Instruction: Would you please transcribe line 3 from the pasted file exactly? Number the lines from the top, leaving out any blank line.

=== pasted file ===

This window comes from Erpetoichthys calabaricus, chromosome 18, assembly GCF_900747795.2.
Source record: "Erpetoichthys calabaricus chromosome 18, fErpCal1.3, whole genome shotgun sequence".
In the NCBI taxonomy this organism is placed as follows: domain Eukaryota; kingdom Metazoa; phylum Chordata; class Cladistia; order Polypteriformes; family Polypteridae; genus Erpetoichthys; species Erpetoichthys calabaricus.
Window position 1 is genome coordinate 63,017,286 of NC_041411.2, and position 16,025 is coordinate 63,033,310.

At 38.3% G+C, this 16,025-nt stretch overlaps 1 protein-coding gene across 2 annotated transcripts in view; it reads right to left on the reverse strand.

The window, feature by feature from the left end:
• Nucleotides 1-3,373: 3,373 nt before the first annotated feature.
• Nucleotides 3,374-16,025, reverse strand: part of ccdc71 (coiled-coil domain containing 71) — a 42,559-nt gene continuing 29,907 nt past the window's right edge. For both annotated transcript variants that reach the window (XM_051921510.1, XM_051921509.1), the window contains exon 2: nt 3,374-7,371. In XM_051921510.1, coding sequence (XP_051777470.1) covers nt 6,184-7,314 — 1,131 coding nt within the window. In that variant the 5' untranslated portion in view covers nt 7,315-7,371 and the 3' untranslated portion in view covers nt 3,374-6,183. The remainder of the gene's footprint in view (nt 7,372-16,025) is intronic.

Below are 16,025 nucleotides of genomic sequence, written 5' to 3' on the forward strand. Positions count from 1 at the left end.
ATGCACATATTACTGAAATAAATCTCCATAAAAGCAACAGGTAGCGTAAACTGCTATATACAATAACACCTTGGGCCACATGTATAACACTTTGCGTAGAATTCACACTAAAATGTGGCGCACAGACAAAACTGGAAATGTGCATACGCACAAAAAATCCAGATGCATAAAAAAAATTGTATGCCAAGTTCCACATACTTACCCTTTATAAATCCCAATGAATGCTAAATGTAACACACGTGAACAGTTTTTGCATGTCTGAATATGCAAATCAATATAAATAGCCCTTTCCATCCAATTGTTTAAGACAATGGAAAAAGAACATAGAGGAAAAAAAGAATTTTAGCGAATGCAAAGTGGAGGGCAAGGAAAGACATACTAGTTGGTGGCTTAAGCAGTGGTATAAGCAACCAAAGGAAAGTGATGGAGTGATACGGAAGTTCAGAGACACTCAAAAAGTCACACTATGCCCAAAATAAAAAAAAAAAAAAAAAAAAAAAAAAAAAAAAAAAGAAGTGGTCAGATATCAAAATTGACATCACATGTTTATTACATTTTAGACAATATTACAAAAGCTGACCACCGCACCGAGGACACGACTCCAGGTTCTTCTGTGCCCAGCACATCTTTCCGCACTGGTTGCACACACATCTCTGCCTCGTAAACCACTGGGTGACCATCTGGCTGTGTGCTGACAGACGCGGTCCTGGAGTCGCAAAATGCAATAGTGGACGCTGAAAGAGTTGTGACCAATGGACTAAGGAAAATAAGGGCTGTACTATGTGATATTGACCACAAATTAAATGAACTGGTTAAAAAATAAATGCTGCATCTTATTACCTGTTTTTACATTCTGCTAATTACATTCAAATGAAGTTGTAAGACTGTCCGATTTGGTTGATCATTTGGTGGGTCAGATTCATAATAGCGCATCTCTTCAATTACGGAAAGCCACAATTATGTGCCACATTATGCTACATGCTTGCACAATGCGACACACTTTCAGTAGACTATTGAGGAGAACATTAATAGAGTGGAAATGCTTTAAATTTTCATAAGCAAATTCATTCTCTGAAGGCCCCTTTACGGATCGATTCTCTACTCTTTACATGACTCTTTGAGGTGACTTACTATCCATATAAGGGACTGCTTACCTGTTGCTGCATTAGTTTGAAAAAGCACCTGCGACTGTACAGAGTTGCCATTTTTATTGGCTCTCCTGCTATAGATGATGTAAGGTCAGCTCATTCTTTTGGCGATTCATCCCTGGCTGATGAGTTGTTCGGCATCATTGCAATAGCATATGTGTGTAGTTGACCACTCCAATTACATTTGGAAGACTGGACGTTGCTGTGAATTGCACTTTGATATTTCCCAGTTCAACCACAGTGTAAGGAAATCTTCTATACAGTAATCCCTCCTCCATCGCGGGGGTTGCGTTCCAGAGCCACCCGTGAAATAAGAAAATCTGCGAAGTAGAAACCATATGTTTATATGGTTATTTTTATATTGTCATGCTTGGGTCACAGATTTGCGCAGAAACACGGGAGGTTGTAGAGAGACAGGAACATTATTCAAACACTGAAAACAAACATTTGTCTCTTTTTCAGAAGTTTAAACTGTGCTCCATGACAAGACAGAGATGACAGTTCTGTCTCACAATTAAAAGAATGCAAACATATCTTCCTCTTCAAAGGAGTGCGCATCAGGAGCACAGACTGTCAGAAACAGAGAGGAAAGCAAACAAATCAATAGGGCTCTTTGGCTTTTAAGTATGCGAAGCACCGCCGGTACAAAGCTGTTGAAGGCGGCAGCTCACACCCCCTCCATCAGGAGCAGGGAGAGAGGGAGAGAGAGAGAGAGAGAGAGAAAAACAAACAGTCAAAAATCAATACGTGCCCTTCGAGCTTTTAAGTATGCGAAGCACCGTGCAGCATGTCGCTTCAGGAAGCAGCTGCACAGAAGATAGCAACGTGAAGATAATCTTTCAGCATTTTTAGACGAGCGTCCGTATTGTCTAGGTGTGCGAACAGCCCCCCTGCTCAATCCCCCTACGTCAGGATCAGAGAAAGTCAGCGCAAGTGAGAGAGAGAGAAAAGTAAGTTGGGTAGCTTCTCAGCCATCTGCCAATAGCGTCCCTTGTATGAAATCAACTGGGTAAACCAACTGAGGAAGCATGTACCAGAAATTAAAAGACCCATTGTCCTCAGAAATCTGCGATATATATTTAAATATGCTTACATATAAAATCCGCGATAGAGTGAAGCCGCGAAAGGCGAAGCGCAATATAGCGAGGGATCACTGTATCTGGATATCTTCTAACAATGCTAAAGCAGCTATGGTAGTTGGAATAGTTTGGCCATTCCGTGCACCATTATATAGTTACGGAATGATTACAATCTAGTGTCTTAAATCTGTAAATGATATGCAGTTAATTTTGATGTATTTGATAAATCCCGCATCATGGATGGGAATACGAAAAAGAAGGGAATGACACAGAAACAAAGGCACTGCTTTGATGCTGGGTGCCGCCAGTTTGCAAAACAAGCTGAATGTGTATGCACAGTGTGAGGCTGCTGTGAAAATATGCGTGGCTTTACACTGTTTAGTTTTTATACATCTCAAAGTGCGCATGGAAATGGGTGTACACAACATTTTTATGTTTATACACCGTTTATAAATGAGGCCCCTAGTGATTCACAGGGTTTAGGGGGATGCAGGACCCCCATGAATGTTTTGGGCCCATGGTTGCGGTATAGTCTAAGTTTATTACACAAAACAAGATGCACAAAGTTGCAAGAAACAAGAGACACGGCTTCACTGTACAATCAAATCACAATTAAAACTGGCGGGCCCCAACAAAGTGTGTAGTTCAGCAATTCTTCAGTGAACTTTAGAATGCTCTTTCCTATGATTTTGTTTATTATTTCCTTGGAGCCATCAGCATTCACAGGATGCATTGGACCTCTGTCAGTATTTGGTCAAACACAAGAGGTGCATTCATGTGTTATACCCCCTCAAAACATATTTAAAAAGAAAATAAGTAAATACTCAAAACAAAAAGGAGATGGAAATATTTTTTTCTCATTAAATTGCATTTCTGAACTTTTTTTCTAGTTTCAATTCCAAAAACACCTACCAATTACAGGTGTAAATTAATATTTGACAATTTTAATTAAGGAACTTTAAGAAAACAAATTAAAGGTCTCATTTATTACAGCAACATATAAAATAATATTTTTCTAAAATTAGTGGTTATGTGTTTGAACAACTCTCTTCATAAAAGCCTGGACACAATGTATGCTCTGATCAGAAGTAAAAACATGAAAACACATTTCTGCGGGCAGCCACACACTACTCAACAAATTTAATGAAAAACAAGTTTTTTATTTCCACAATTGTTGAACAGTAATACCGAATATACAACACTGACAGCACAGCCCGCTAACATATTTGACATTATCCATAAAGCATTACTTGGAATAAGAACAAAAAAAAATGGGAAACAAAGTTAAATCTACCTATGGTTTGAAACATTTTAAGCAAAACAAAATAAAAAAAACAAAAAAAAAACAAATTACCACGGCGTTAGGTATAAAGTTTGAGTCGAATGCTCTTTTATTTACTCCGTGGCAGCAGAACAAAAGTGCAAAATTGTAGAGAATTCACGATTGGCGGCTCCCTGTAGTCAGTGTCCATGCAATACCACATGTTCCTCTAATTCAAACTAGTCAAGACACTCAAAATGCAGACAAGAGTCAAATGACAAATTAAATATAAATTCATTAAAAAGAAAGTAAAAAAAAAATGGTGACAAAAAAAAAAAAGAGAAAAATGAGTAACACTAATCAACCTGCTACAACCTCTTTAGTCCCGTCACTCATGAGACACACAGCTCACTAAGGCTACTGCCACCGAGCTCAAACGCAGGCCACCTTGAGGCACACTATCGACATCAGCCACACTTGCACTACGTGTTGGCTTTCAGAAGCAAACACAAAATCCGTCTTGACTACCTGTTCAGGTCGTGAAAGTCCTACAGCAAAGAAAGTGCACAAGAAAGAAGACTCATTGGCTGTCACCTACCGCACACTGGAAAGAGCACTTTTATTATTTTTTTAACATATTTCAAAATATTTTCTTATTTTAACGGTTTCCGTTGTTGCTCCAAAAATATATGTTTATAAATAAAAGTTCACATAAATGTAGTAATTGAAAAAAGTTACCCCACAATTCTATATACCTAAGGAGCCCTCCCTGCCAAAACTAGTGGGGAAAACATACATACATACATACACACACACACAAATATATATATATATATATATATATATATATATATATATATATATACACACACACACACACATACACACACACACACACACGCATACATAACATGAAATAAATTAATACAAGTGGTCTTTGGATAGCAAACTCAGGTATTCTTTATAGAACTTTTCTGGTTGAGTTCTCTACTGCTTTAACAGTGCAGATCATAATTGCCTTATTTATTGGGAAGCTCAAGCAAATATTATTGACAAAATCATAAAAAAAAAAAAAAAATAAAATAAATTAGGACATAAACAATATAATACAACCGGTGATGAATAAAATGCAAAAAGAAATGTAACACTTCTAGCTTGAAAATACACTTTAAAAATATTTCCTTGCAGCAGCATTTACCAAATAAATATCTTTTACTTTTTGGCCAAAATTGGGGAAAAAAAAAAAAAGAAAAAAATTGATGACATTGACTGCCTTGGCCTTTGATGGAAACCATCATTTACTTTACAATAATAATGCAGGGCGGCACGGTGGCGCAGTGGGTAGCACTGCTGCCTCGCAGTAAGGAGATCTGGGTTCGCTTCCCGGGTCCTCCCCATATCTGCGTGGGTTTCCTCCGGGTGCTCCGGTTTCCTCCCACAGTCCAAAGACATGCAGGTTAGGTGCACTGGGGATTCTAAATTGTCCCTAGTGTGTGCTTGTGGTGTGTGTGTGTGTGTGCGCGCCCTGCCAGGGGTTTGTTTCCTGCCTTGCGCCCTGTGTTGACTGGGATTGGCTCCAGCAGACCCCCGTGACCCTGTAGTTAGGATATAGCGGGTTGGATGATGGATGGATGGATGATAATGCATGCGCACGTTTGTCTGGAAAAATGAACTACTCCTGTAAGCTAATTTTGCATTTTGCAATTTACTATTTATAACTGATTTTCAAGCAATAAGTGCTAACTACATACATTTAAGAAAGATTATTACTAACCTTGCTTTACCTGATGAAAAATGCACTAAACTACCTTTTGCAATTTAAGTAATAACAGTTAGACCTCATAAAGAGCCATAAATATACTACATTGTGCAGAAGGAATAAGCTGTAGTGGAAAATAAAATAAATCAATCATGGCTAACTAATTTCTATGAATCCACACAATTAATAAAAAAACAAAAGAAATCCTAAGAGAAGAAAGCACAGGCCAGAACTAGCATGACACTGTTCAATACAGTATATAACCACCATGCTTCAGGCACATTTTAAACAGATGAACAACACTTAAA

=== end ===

In the NCBI taxonomy this organism is placed as follows: domain Eukaryota; kingdom Metazoa; phylum Chordata; class Cladistia; order Polypteriformes; family Polypteridae; genus Erpetoichthys; species Erpetoichthys calabaricus.